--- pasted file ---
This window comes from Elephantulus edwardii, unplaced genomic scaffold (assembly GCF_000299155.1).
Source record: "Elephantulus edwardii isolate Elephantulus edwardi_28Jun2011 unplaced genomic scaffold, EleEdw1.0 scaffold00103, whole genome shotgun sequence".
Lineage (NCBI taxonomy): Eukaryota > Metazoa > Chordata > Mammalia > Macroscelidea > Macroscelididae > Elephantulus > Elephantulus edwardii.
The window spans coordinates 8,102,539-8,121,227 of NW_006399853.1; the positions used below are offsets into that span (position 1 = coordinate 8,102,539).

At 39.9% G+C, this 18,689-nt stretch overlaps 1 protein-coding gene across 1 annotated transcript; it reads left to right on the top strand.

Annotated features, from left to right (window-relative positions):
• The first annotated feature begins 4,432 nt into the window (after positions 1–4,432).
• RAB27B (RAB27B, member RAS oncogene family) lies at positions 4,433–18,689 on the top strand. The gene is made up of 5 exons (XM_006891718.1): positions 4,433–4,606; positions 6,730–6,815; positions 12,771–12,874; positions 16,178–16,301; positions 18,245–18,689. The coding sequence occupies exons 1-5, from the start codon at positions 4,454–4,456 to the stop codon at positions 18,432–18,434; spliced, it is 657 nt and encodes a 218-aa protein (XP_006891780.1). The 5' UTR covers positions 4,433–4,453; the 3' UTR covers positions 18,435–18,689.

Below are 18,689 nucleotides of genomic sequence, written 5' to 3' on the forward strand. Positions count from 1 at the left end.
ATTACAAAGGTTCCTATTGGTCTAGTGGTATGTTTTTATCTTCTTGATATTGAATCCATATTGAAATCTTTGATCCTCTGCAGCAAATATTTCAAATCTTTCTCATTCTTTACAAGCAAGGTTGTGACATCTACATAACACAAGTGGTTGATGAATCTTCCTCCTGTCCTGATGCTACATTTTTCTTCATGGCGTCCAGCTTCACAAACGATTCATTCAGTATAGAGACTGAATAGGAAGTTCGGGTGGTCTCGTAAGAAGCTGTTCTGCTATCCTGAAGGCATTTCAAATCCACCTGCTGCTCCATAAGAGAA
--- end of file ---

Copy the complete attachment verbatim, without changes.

This window comes from Elephantulus edwardii, unplaced genomic scaffold (assembly GCF_000299155.1).
Source record: "Elephantulus edwardii isolate Elephantulus edwardi_28Jun2011 unplaced genomic scaffold, EleEdw1.0 scaffold00103, whole genome shotgun sequence".
Lineage (NCBI taxonomy): Eukaryota > Metazoa > Chordata > Mammalia > Macroscelidea > Macroscelididae > Elephantulus > Elephantulus edwardii.
The window spans coordinates 8,102,539-8,121,227 of NW_006399853.1; the positions used below are offsets into that span (position 1 = coordinate 8,102,539).

At 39.9% G+C, this 18,689-nt stretch overlaps 1 protein-coding gene across 1 annotated transcript; it reads left to right on the top strand.

Annotated features, from left to right (window-relative positions):
• The first annotated feature begins 4,432 nt into the window (after positions 1–4,432).
• RAB27B (RAB27B, member RAS oncogene family) lies at positions 4,433–18,689 on the top strand. The gene is made up of 5 exons (XM_006891718.1): positions 4,433–4,606; positions 6,730–6,815; positions 12,771–12,874; positions 16,178–16,301; positions 18,245–18,689. The coding sequence occupies exons 1-5, from the start codon at positions 4,454–4,456 to the stop codon at positions 18,432–18,434; spliced, it is 657 nt and encodes a 218-aa protein (XP_006891780.1). The 5' UTR covers positions 4,433–4,453; the 3' UTR covers positions 18,435–18,689.

Below are 18,689 nucleotides of genomic sequence, written 5' to 3' on the forward strand. Positions count from 1 at the left end.
ATTACAAAGGTTCCTATTGGTCTAGTGGTATGTTTTTATCTTCTTGATATTGAATCCATATTGAAATCTTTGATCCTCTGCAGCAAATATTTCAAATCTTTCTCATTCTTTACAAGCAAGGTTGTGACATCTACATAACACAAGTGGTTGATGAATCTTCCTCCTGTCCTGATGCTACATTTTTCTTCATGGCGTCCAGCTTCACAAACGATTCATTCAGTATAGAGACTGAATAGGAAGTTCGGGTGGTCTCGTAAGAAGCTGTTCTGCTATCCTGAAGGCATTTCAAATCCACCTGCTGCTCCATAAGAGAA